A player who is under less pressure when performing his attack should be able to more effectively separate the signal from the attack.
NBA Jam implemented separation of signal and attack by allowing players to initiate a shot but interrupt the shot by passing while in the air. The player cannot shoot the ball without jumping in the air, so attacks without signals are not possible. Passing while in air is not something which is commonly performed by beginners. This requires dexterity and some understanding of the game's mechanics. Therefore, beginners generally associate the signal of jumping with the attack of shooting. More advanced players are able to fake defenders by passing while in the air. However, when under pressure, it can be more difficult for an attacker to perform a fake shot, especially if his teammate is on the ground from a foul.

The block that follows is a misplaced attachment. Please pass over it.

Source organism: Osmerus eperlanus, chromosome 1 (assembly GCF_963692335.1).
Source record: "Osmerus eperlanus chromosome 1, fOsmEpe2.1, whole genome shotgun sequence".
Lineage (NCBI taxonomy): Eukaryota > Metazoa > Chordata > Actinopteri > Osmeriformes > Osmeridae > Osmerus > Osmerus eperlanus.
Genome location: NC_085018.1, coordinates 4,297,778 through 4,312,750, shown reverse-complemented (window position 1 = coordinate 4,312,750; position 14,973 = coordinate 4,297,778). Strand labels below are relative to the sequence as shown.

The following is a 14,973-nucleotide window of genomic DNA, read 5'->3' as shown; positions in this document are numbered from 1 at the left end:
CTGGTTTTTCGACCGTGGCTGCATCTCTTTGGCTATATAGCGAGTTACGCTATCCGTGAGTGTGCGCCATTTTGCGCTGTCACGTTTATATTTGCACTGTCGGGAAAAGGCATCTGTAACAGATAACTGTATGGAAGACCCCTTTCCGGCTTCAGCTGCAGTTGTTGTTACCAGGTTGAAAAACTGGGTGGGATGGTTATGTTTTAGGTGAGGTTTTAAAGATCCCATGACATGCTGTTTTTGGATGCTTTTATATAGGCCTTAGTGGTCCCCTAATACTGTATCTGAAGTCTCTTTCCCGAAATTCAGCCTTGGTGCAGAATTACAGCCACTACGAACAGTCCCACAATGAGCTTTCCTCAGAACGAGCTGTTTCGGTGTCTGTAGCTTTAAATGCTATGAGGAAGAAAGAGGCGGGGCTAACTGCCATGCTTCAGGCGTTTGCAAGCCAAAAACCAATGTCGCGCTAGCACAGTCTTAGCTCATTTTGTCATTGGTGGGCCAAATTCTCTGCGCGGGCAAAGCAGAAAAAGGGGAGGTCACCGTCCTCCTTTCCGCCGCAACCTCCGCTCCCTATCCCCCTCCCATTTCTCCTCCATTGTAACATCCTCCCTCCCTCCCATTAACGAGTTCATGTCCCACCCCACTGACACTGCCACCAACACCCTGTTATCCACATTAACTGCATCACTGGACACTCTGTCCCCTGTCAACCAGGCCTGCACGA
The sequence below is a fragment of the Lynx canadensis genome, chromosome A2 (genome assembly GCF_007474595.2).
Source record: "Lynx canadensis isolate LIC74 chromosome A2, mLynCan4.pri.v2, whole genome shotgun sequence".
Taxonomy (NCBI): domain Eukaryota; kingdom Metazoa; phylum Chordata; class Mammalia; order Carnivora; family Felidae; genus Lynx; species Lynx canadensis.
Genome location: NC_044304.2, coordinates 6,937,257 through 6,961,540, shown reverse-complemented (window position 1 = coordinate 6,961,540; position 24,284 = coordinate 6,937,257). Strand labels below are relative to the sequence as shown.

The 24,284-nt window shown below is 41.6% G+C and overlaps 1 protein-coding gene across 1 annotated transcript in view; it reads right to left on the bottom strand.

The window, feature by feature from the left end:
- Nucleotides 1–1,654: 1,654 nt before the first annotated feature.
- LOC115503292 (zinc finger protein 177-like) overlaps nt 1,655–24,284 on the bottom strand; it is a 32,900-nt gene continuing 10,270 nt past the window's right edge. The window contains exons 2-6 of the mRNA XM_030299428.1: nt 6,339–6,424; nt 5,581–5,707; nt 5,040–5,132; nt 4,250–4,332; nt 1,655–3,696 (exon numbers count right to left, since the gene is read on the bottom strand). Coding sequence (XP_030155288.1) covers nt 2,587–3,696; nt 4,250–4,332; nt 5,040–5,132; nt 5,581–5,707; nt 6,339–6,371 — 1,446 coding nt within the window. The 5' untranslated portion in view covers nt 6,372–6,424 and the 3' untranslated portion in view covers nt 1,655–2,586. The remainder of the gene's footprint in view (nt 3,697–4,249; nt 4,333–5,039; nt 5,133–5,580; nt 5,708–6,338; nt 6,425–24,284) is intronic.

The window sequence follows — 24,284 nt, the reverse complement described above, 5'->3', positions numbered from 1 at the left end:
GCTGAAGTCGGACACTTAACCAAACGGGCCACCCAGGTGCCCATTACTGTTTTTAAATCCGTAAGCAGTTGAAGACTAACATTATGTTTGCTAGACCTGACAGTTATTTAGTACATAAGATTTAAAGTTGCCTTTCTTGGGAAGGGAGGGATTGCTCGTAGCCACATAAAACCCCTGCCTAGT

NBA Jam by Midway
The following is a likely "skill path" of two players who are learning an RPS game with signals and separation of signal and attack:
The players experiment with the game. They learn how to attack each other.
The players realize that each attack has a counter attack or defense.
One player may find one attack which is effective against his opponent.
After numerous attacks, the defender will recognize a signal for the attack.
By recognizing the signal and knowing the counter attack or defense, the defending player is able to react to the attack and stop the attacker.
The attacker realizes that the defender has detected a pattern, so he performs a different attack.
The defender learns the signals for other attacks and is able to effectively counter them. At this point, without separation of signal and attack, the players would reach the end strategy of turtling.
The attacker realizes that the defender is reacting to his signals, and with the knowledge that signals can be separated from attacks, he attempts to "fake" his opponent.
Initially, if the defender is conditioned to react to the signal, the fake will be successful, and the attacker will be able to take advantage of his opponent's conditioning.
The defender realizes that the attacker can separate his signal from his attack, and cannot rely purely on reaction to defend against attacks.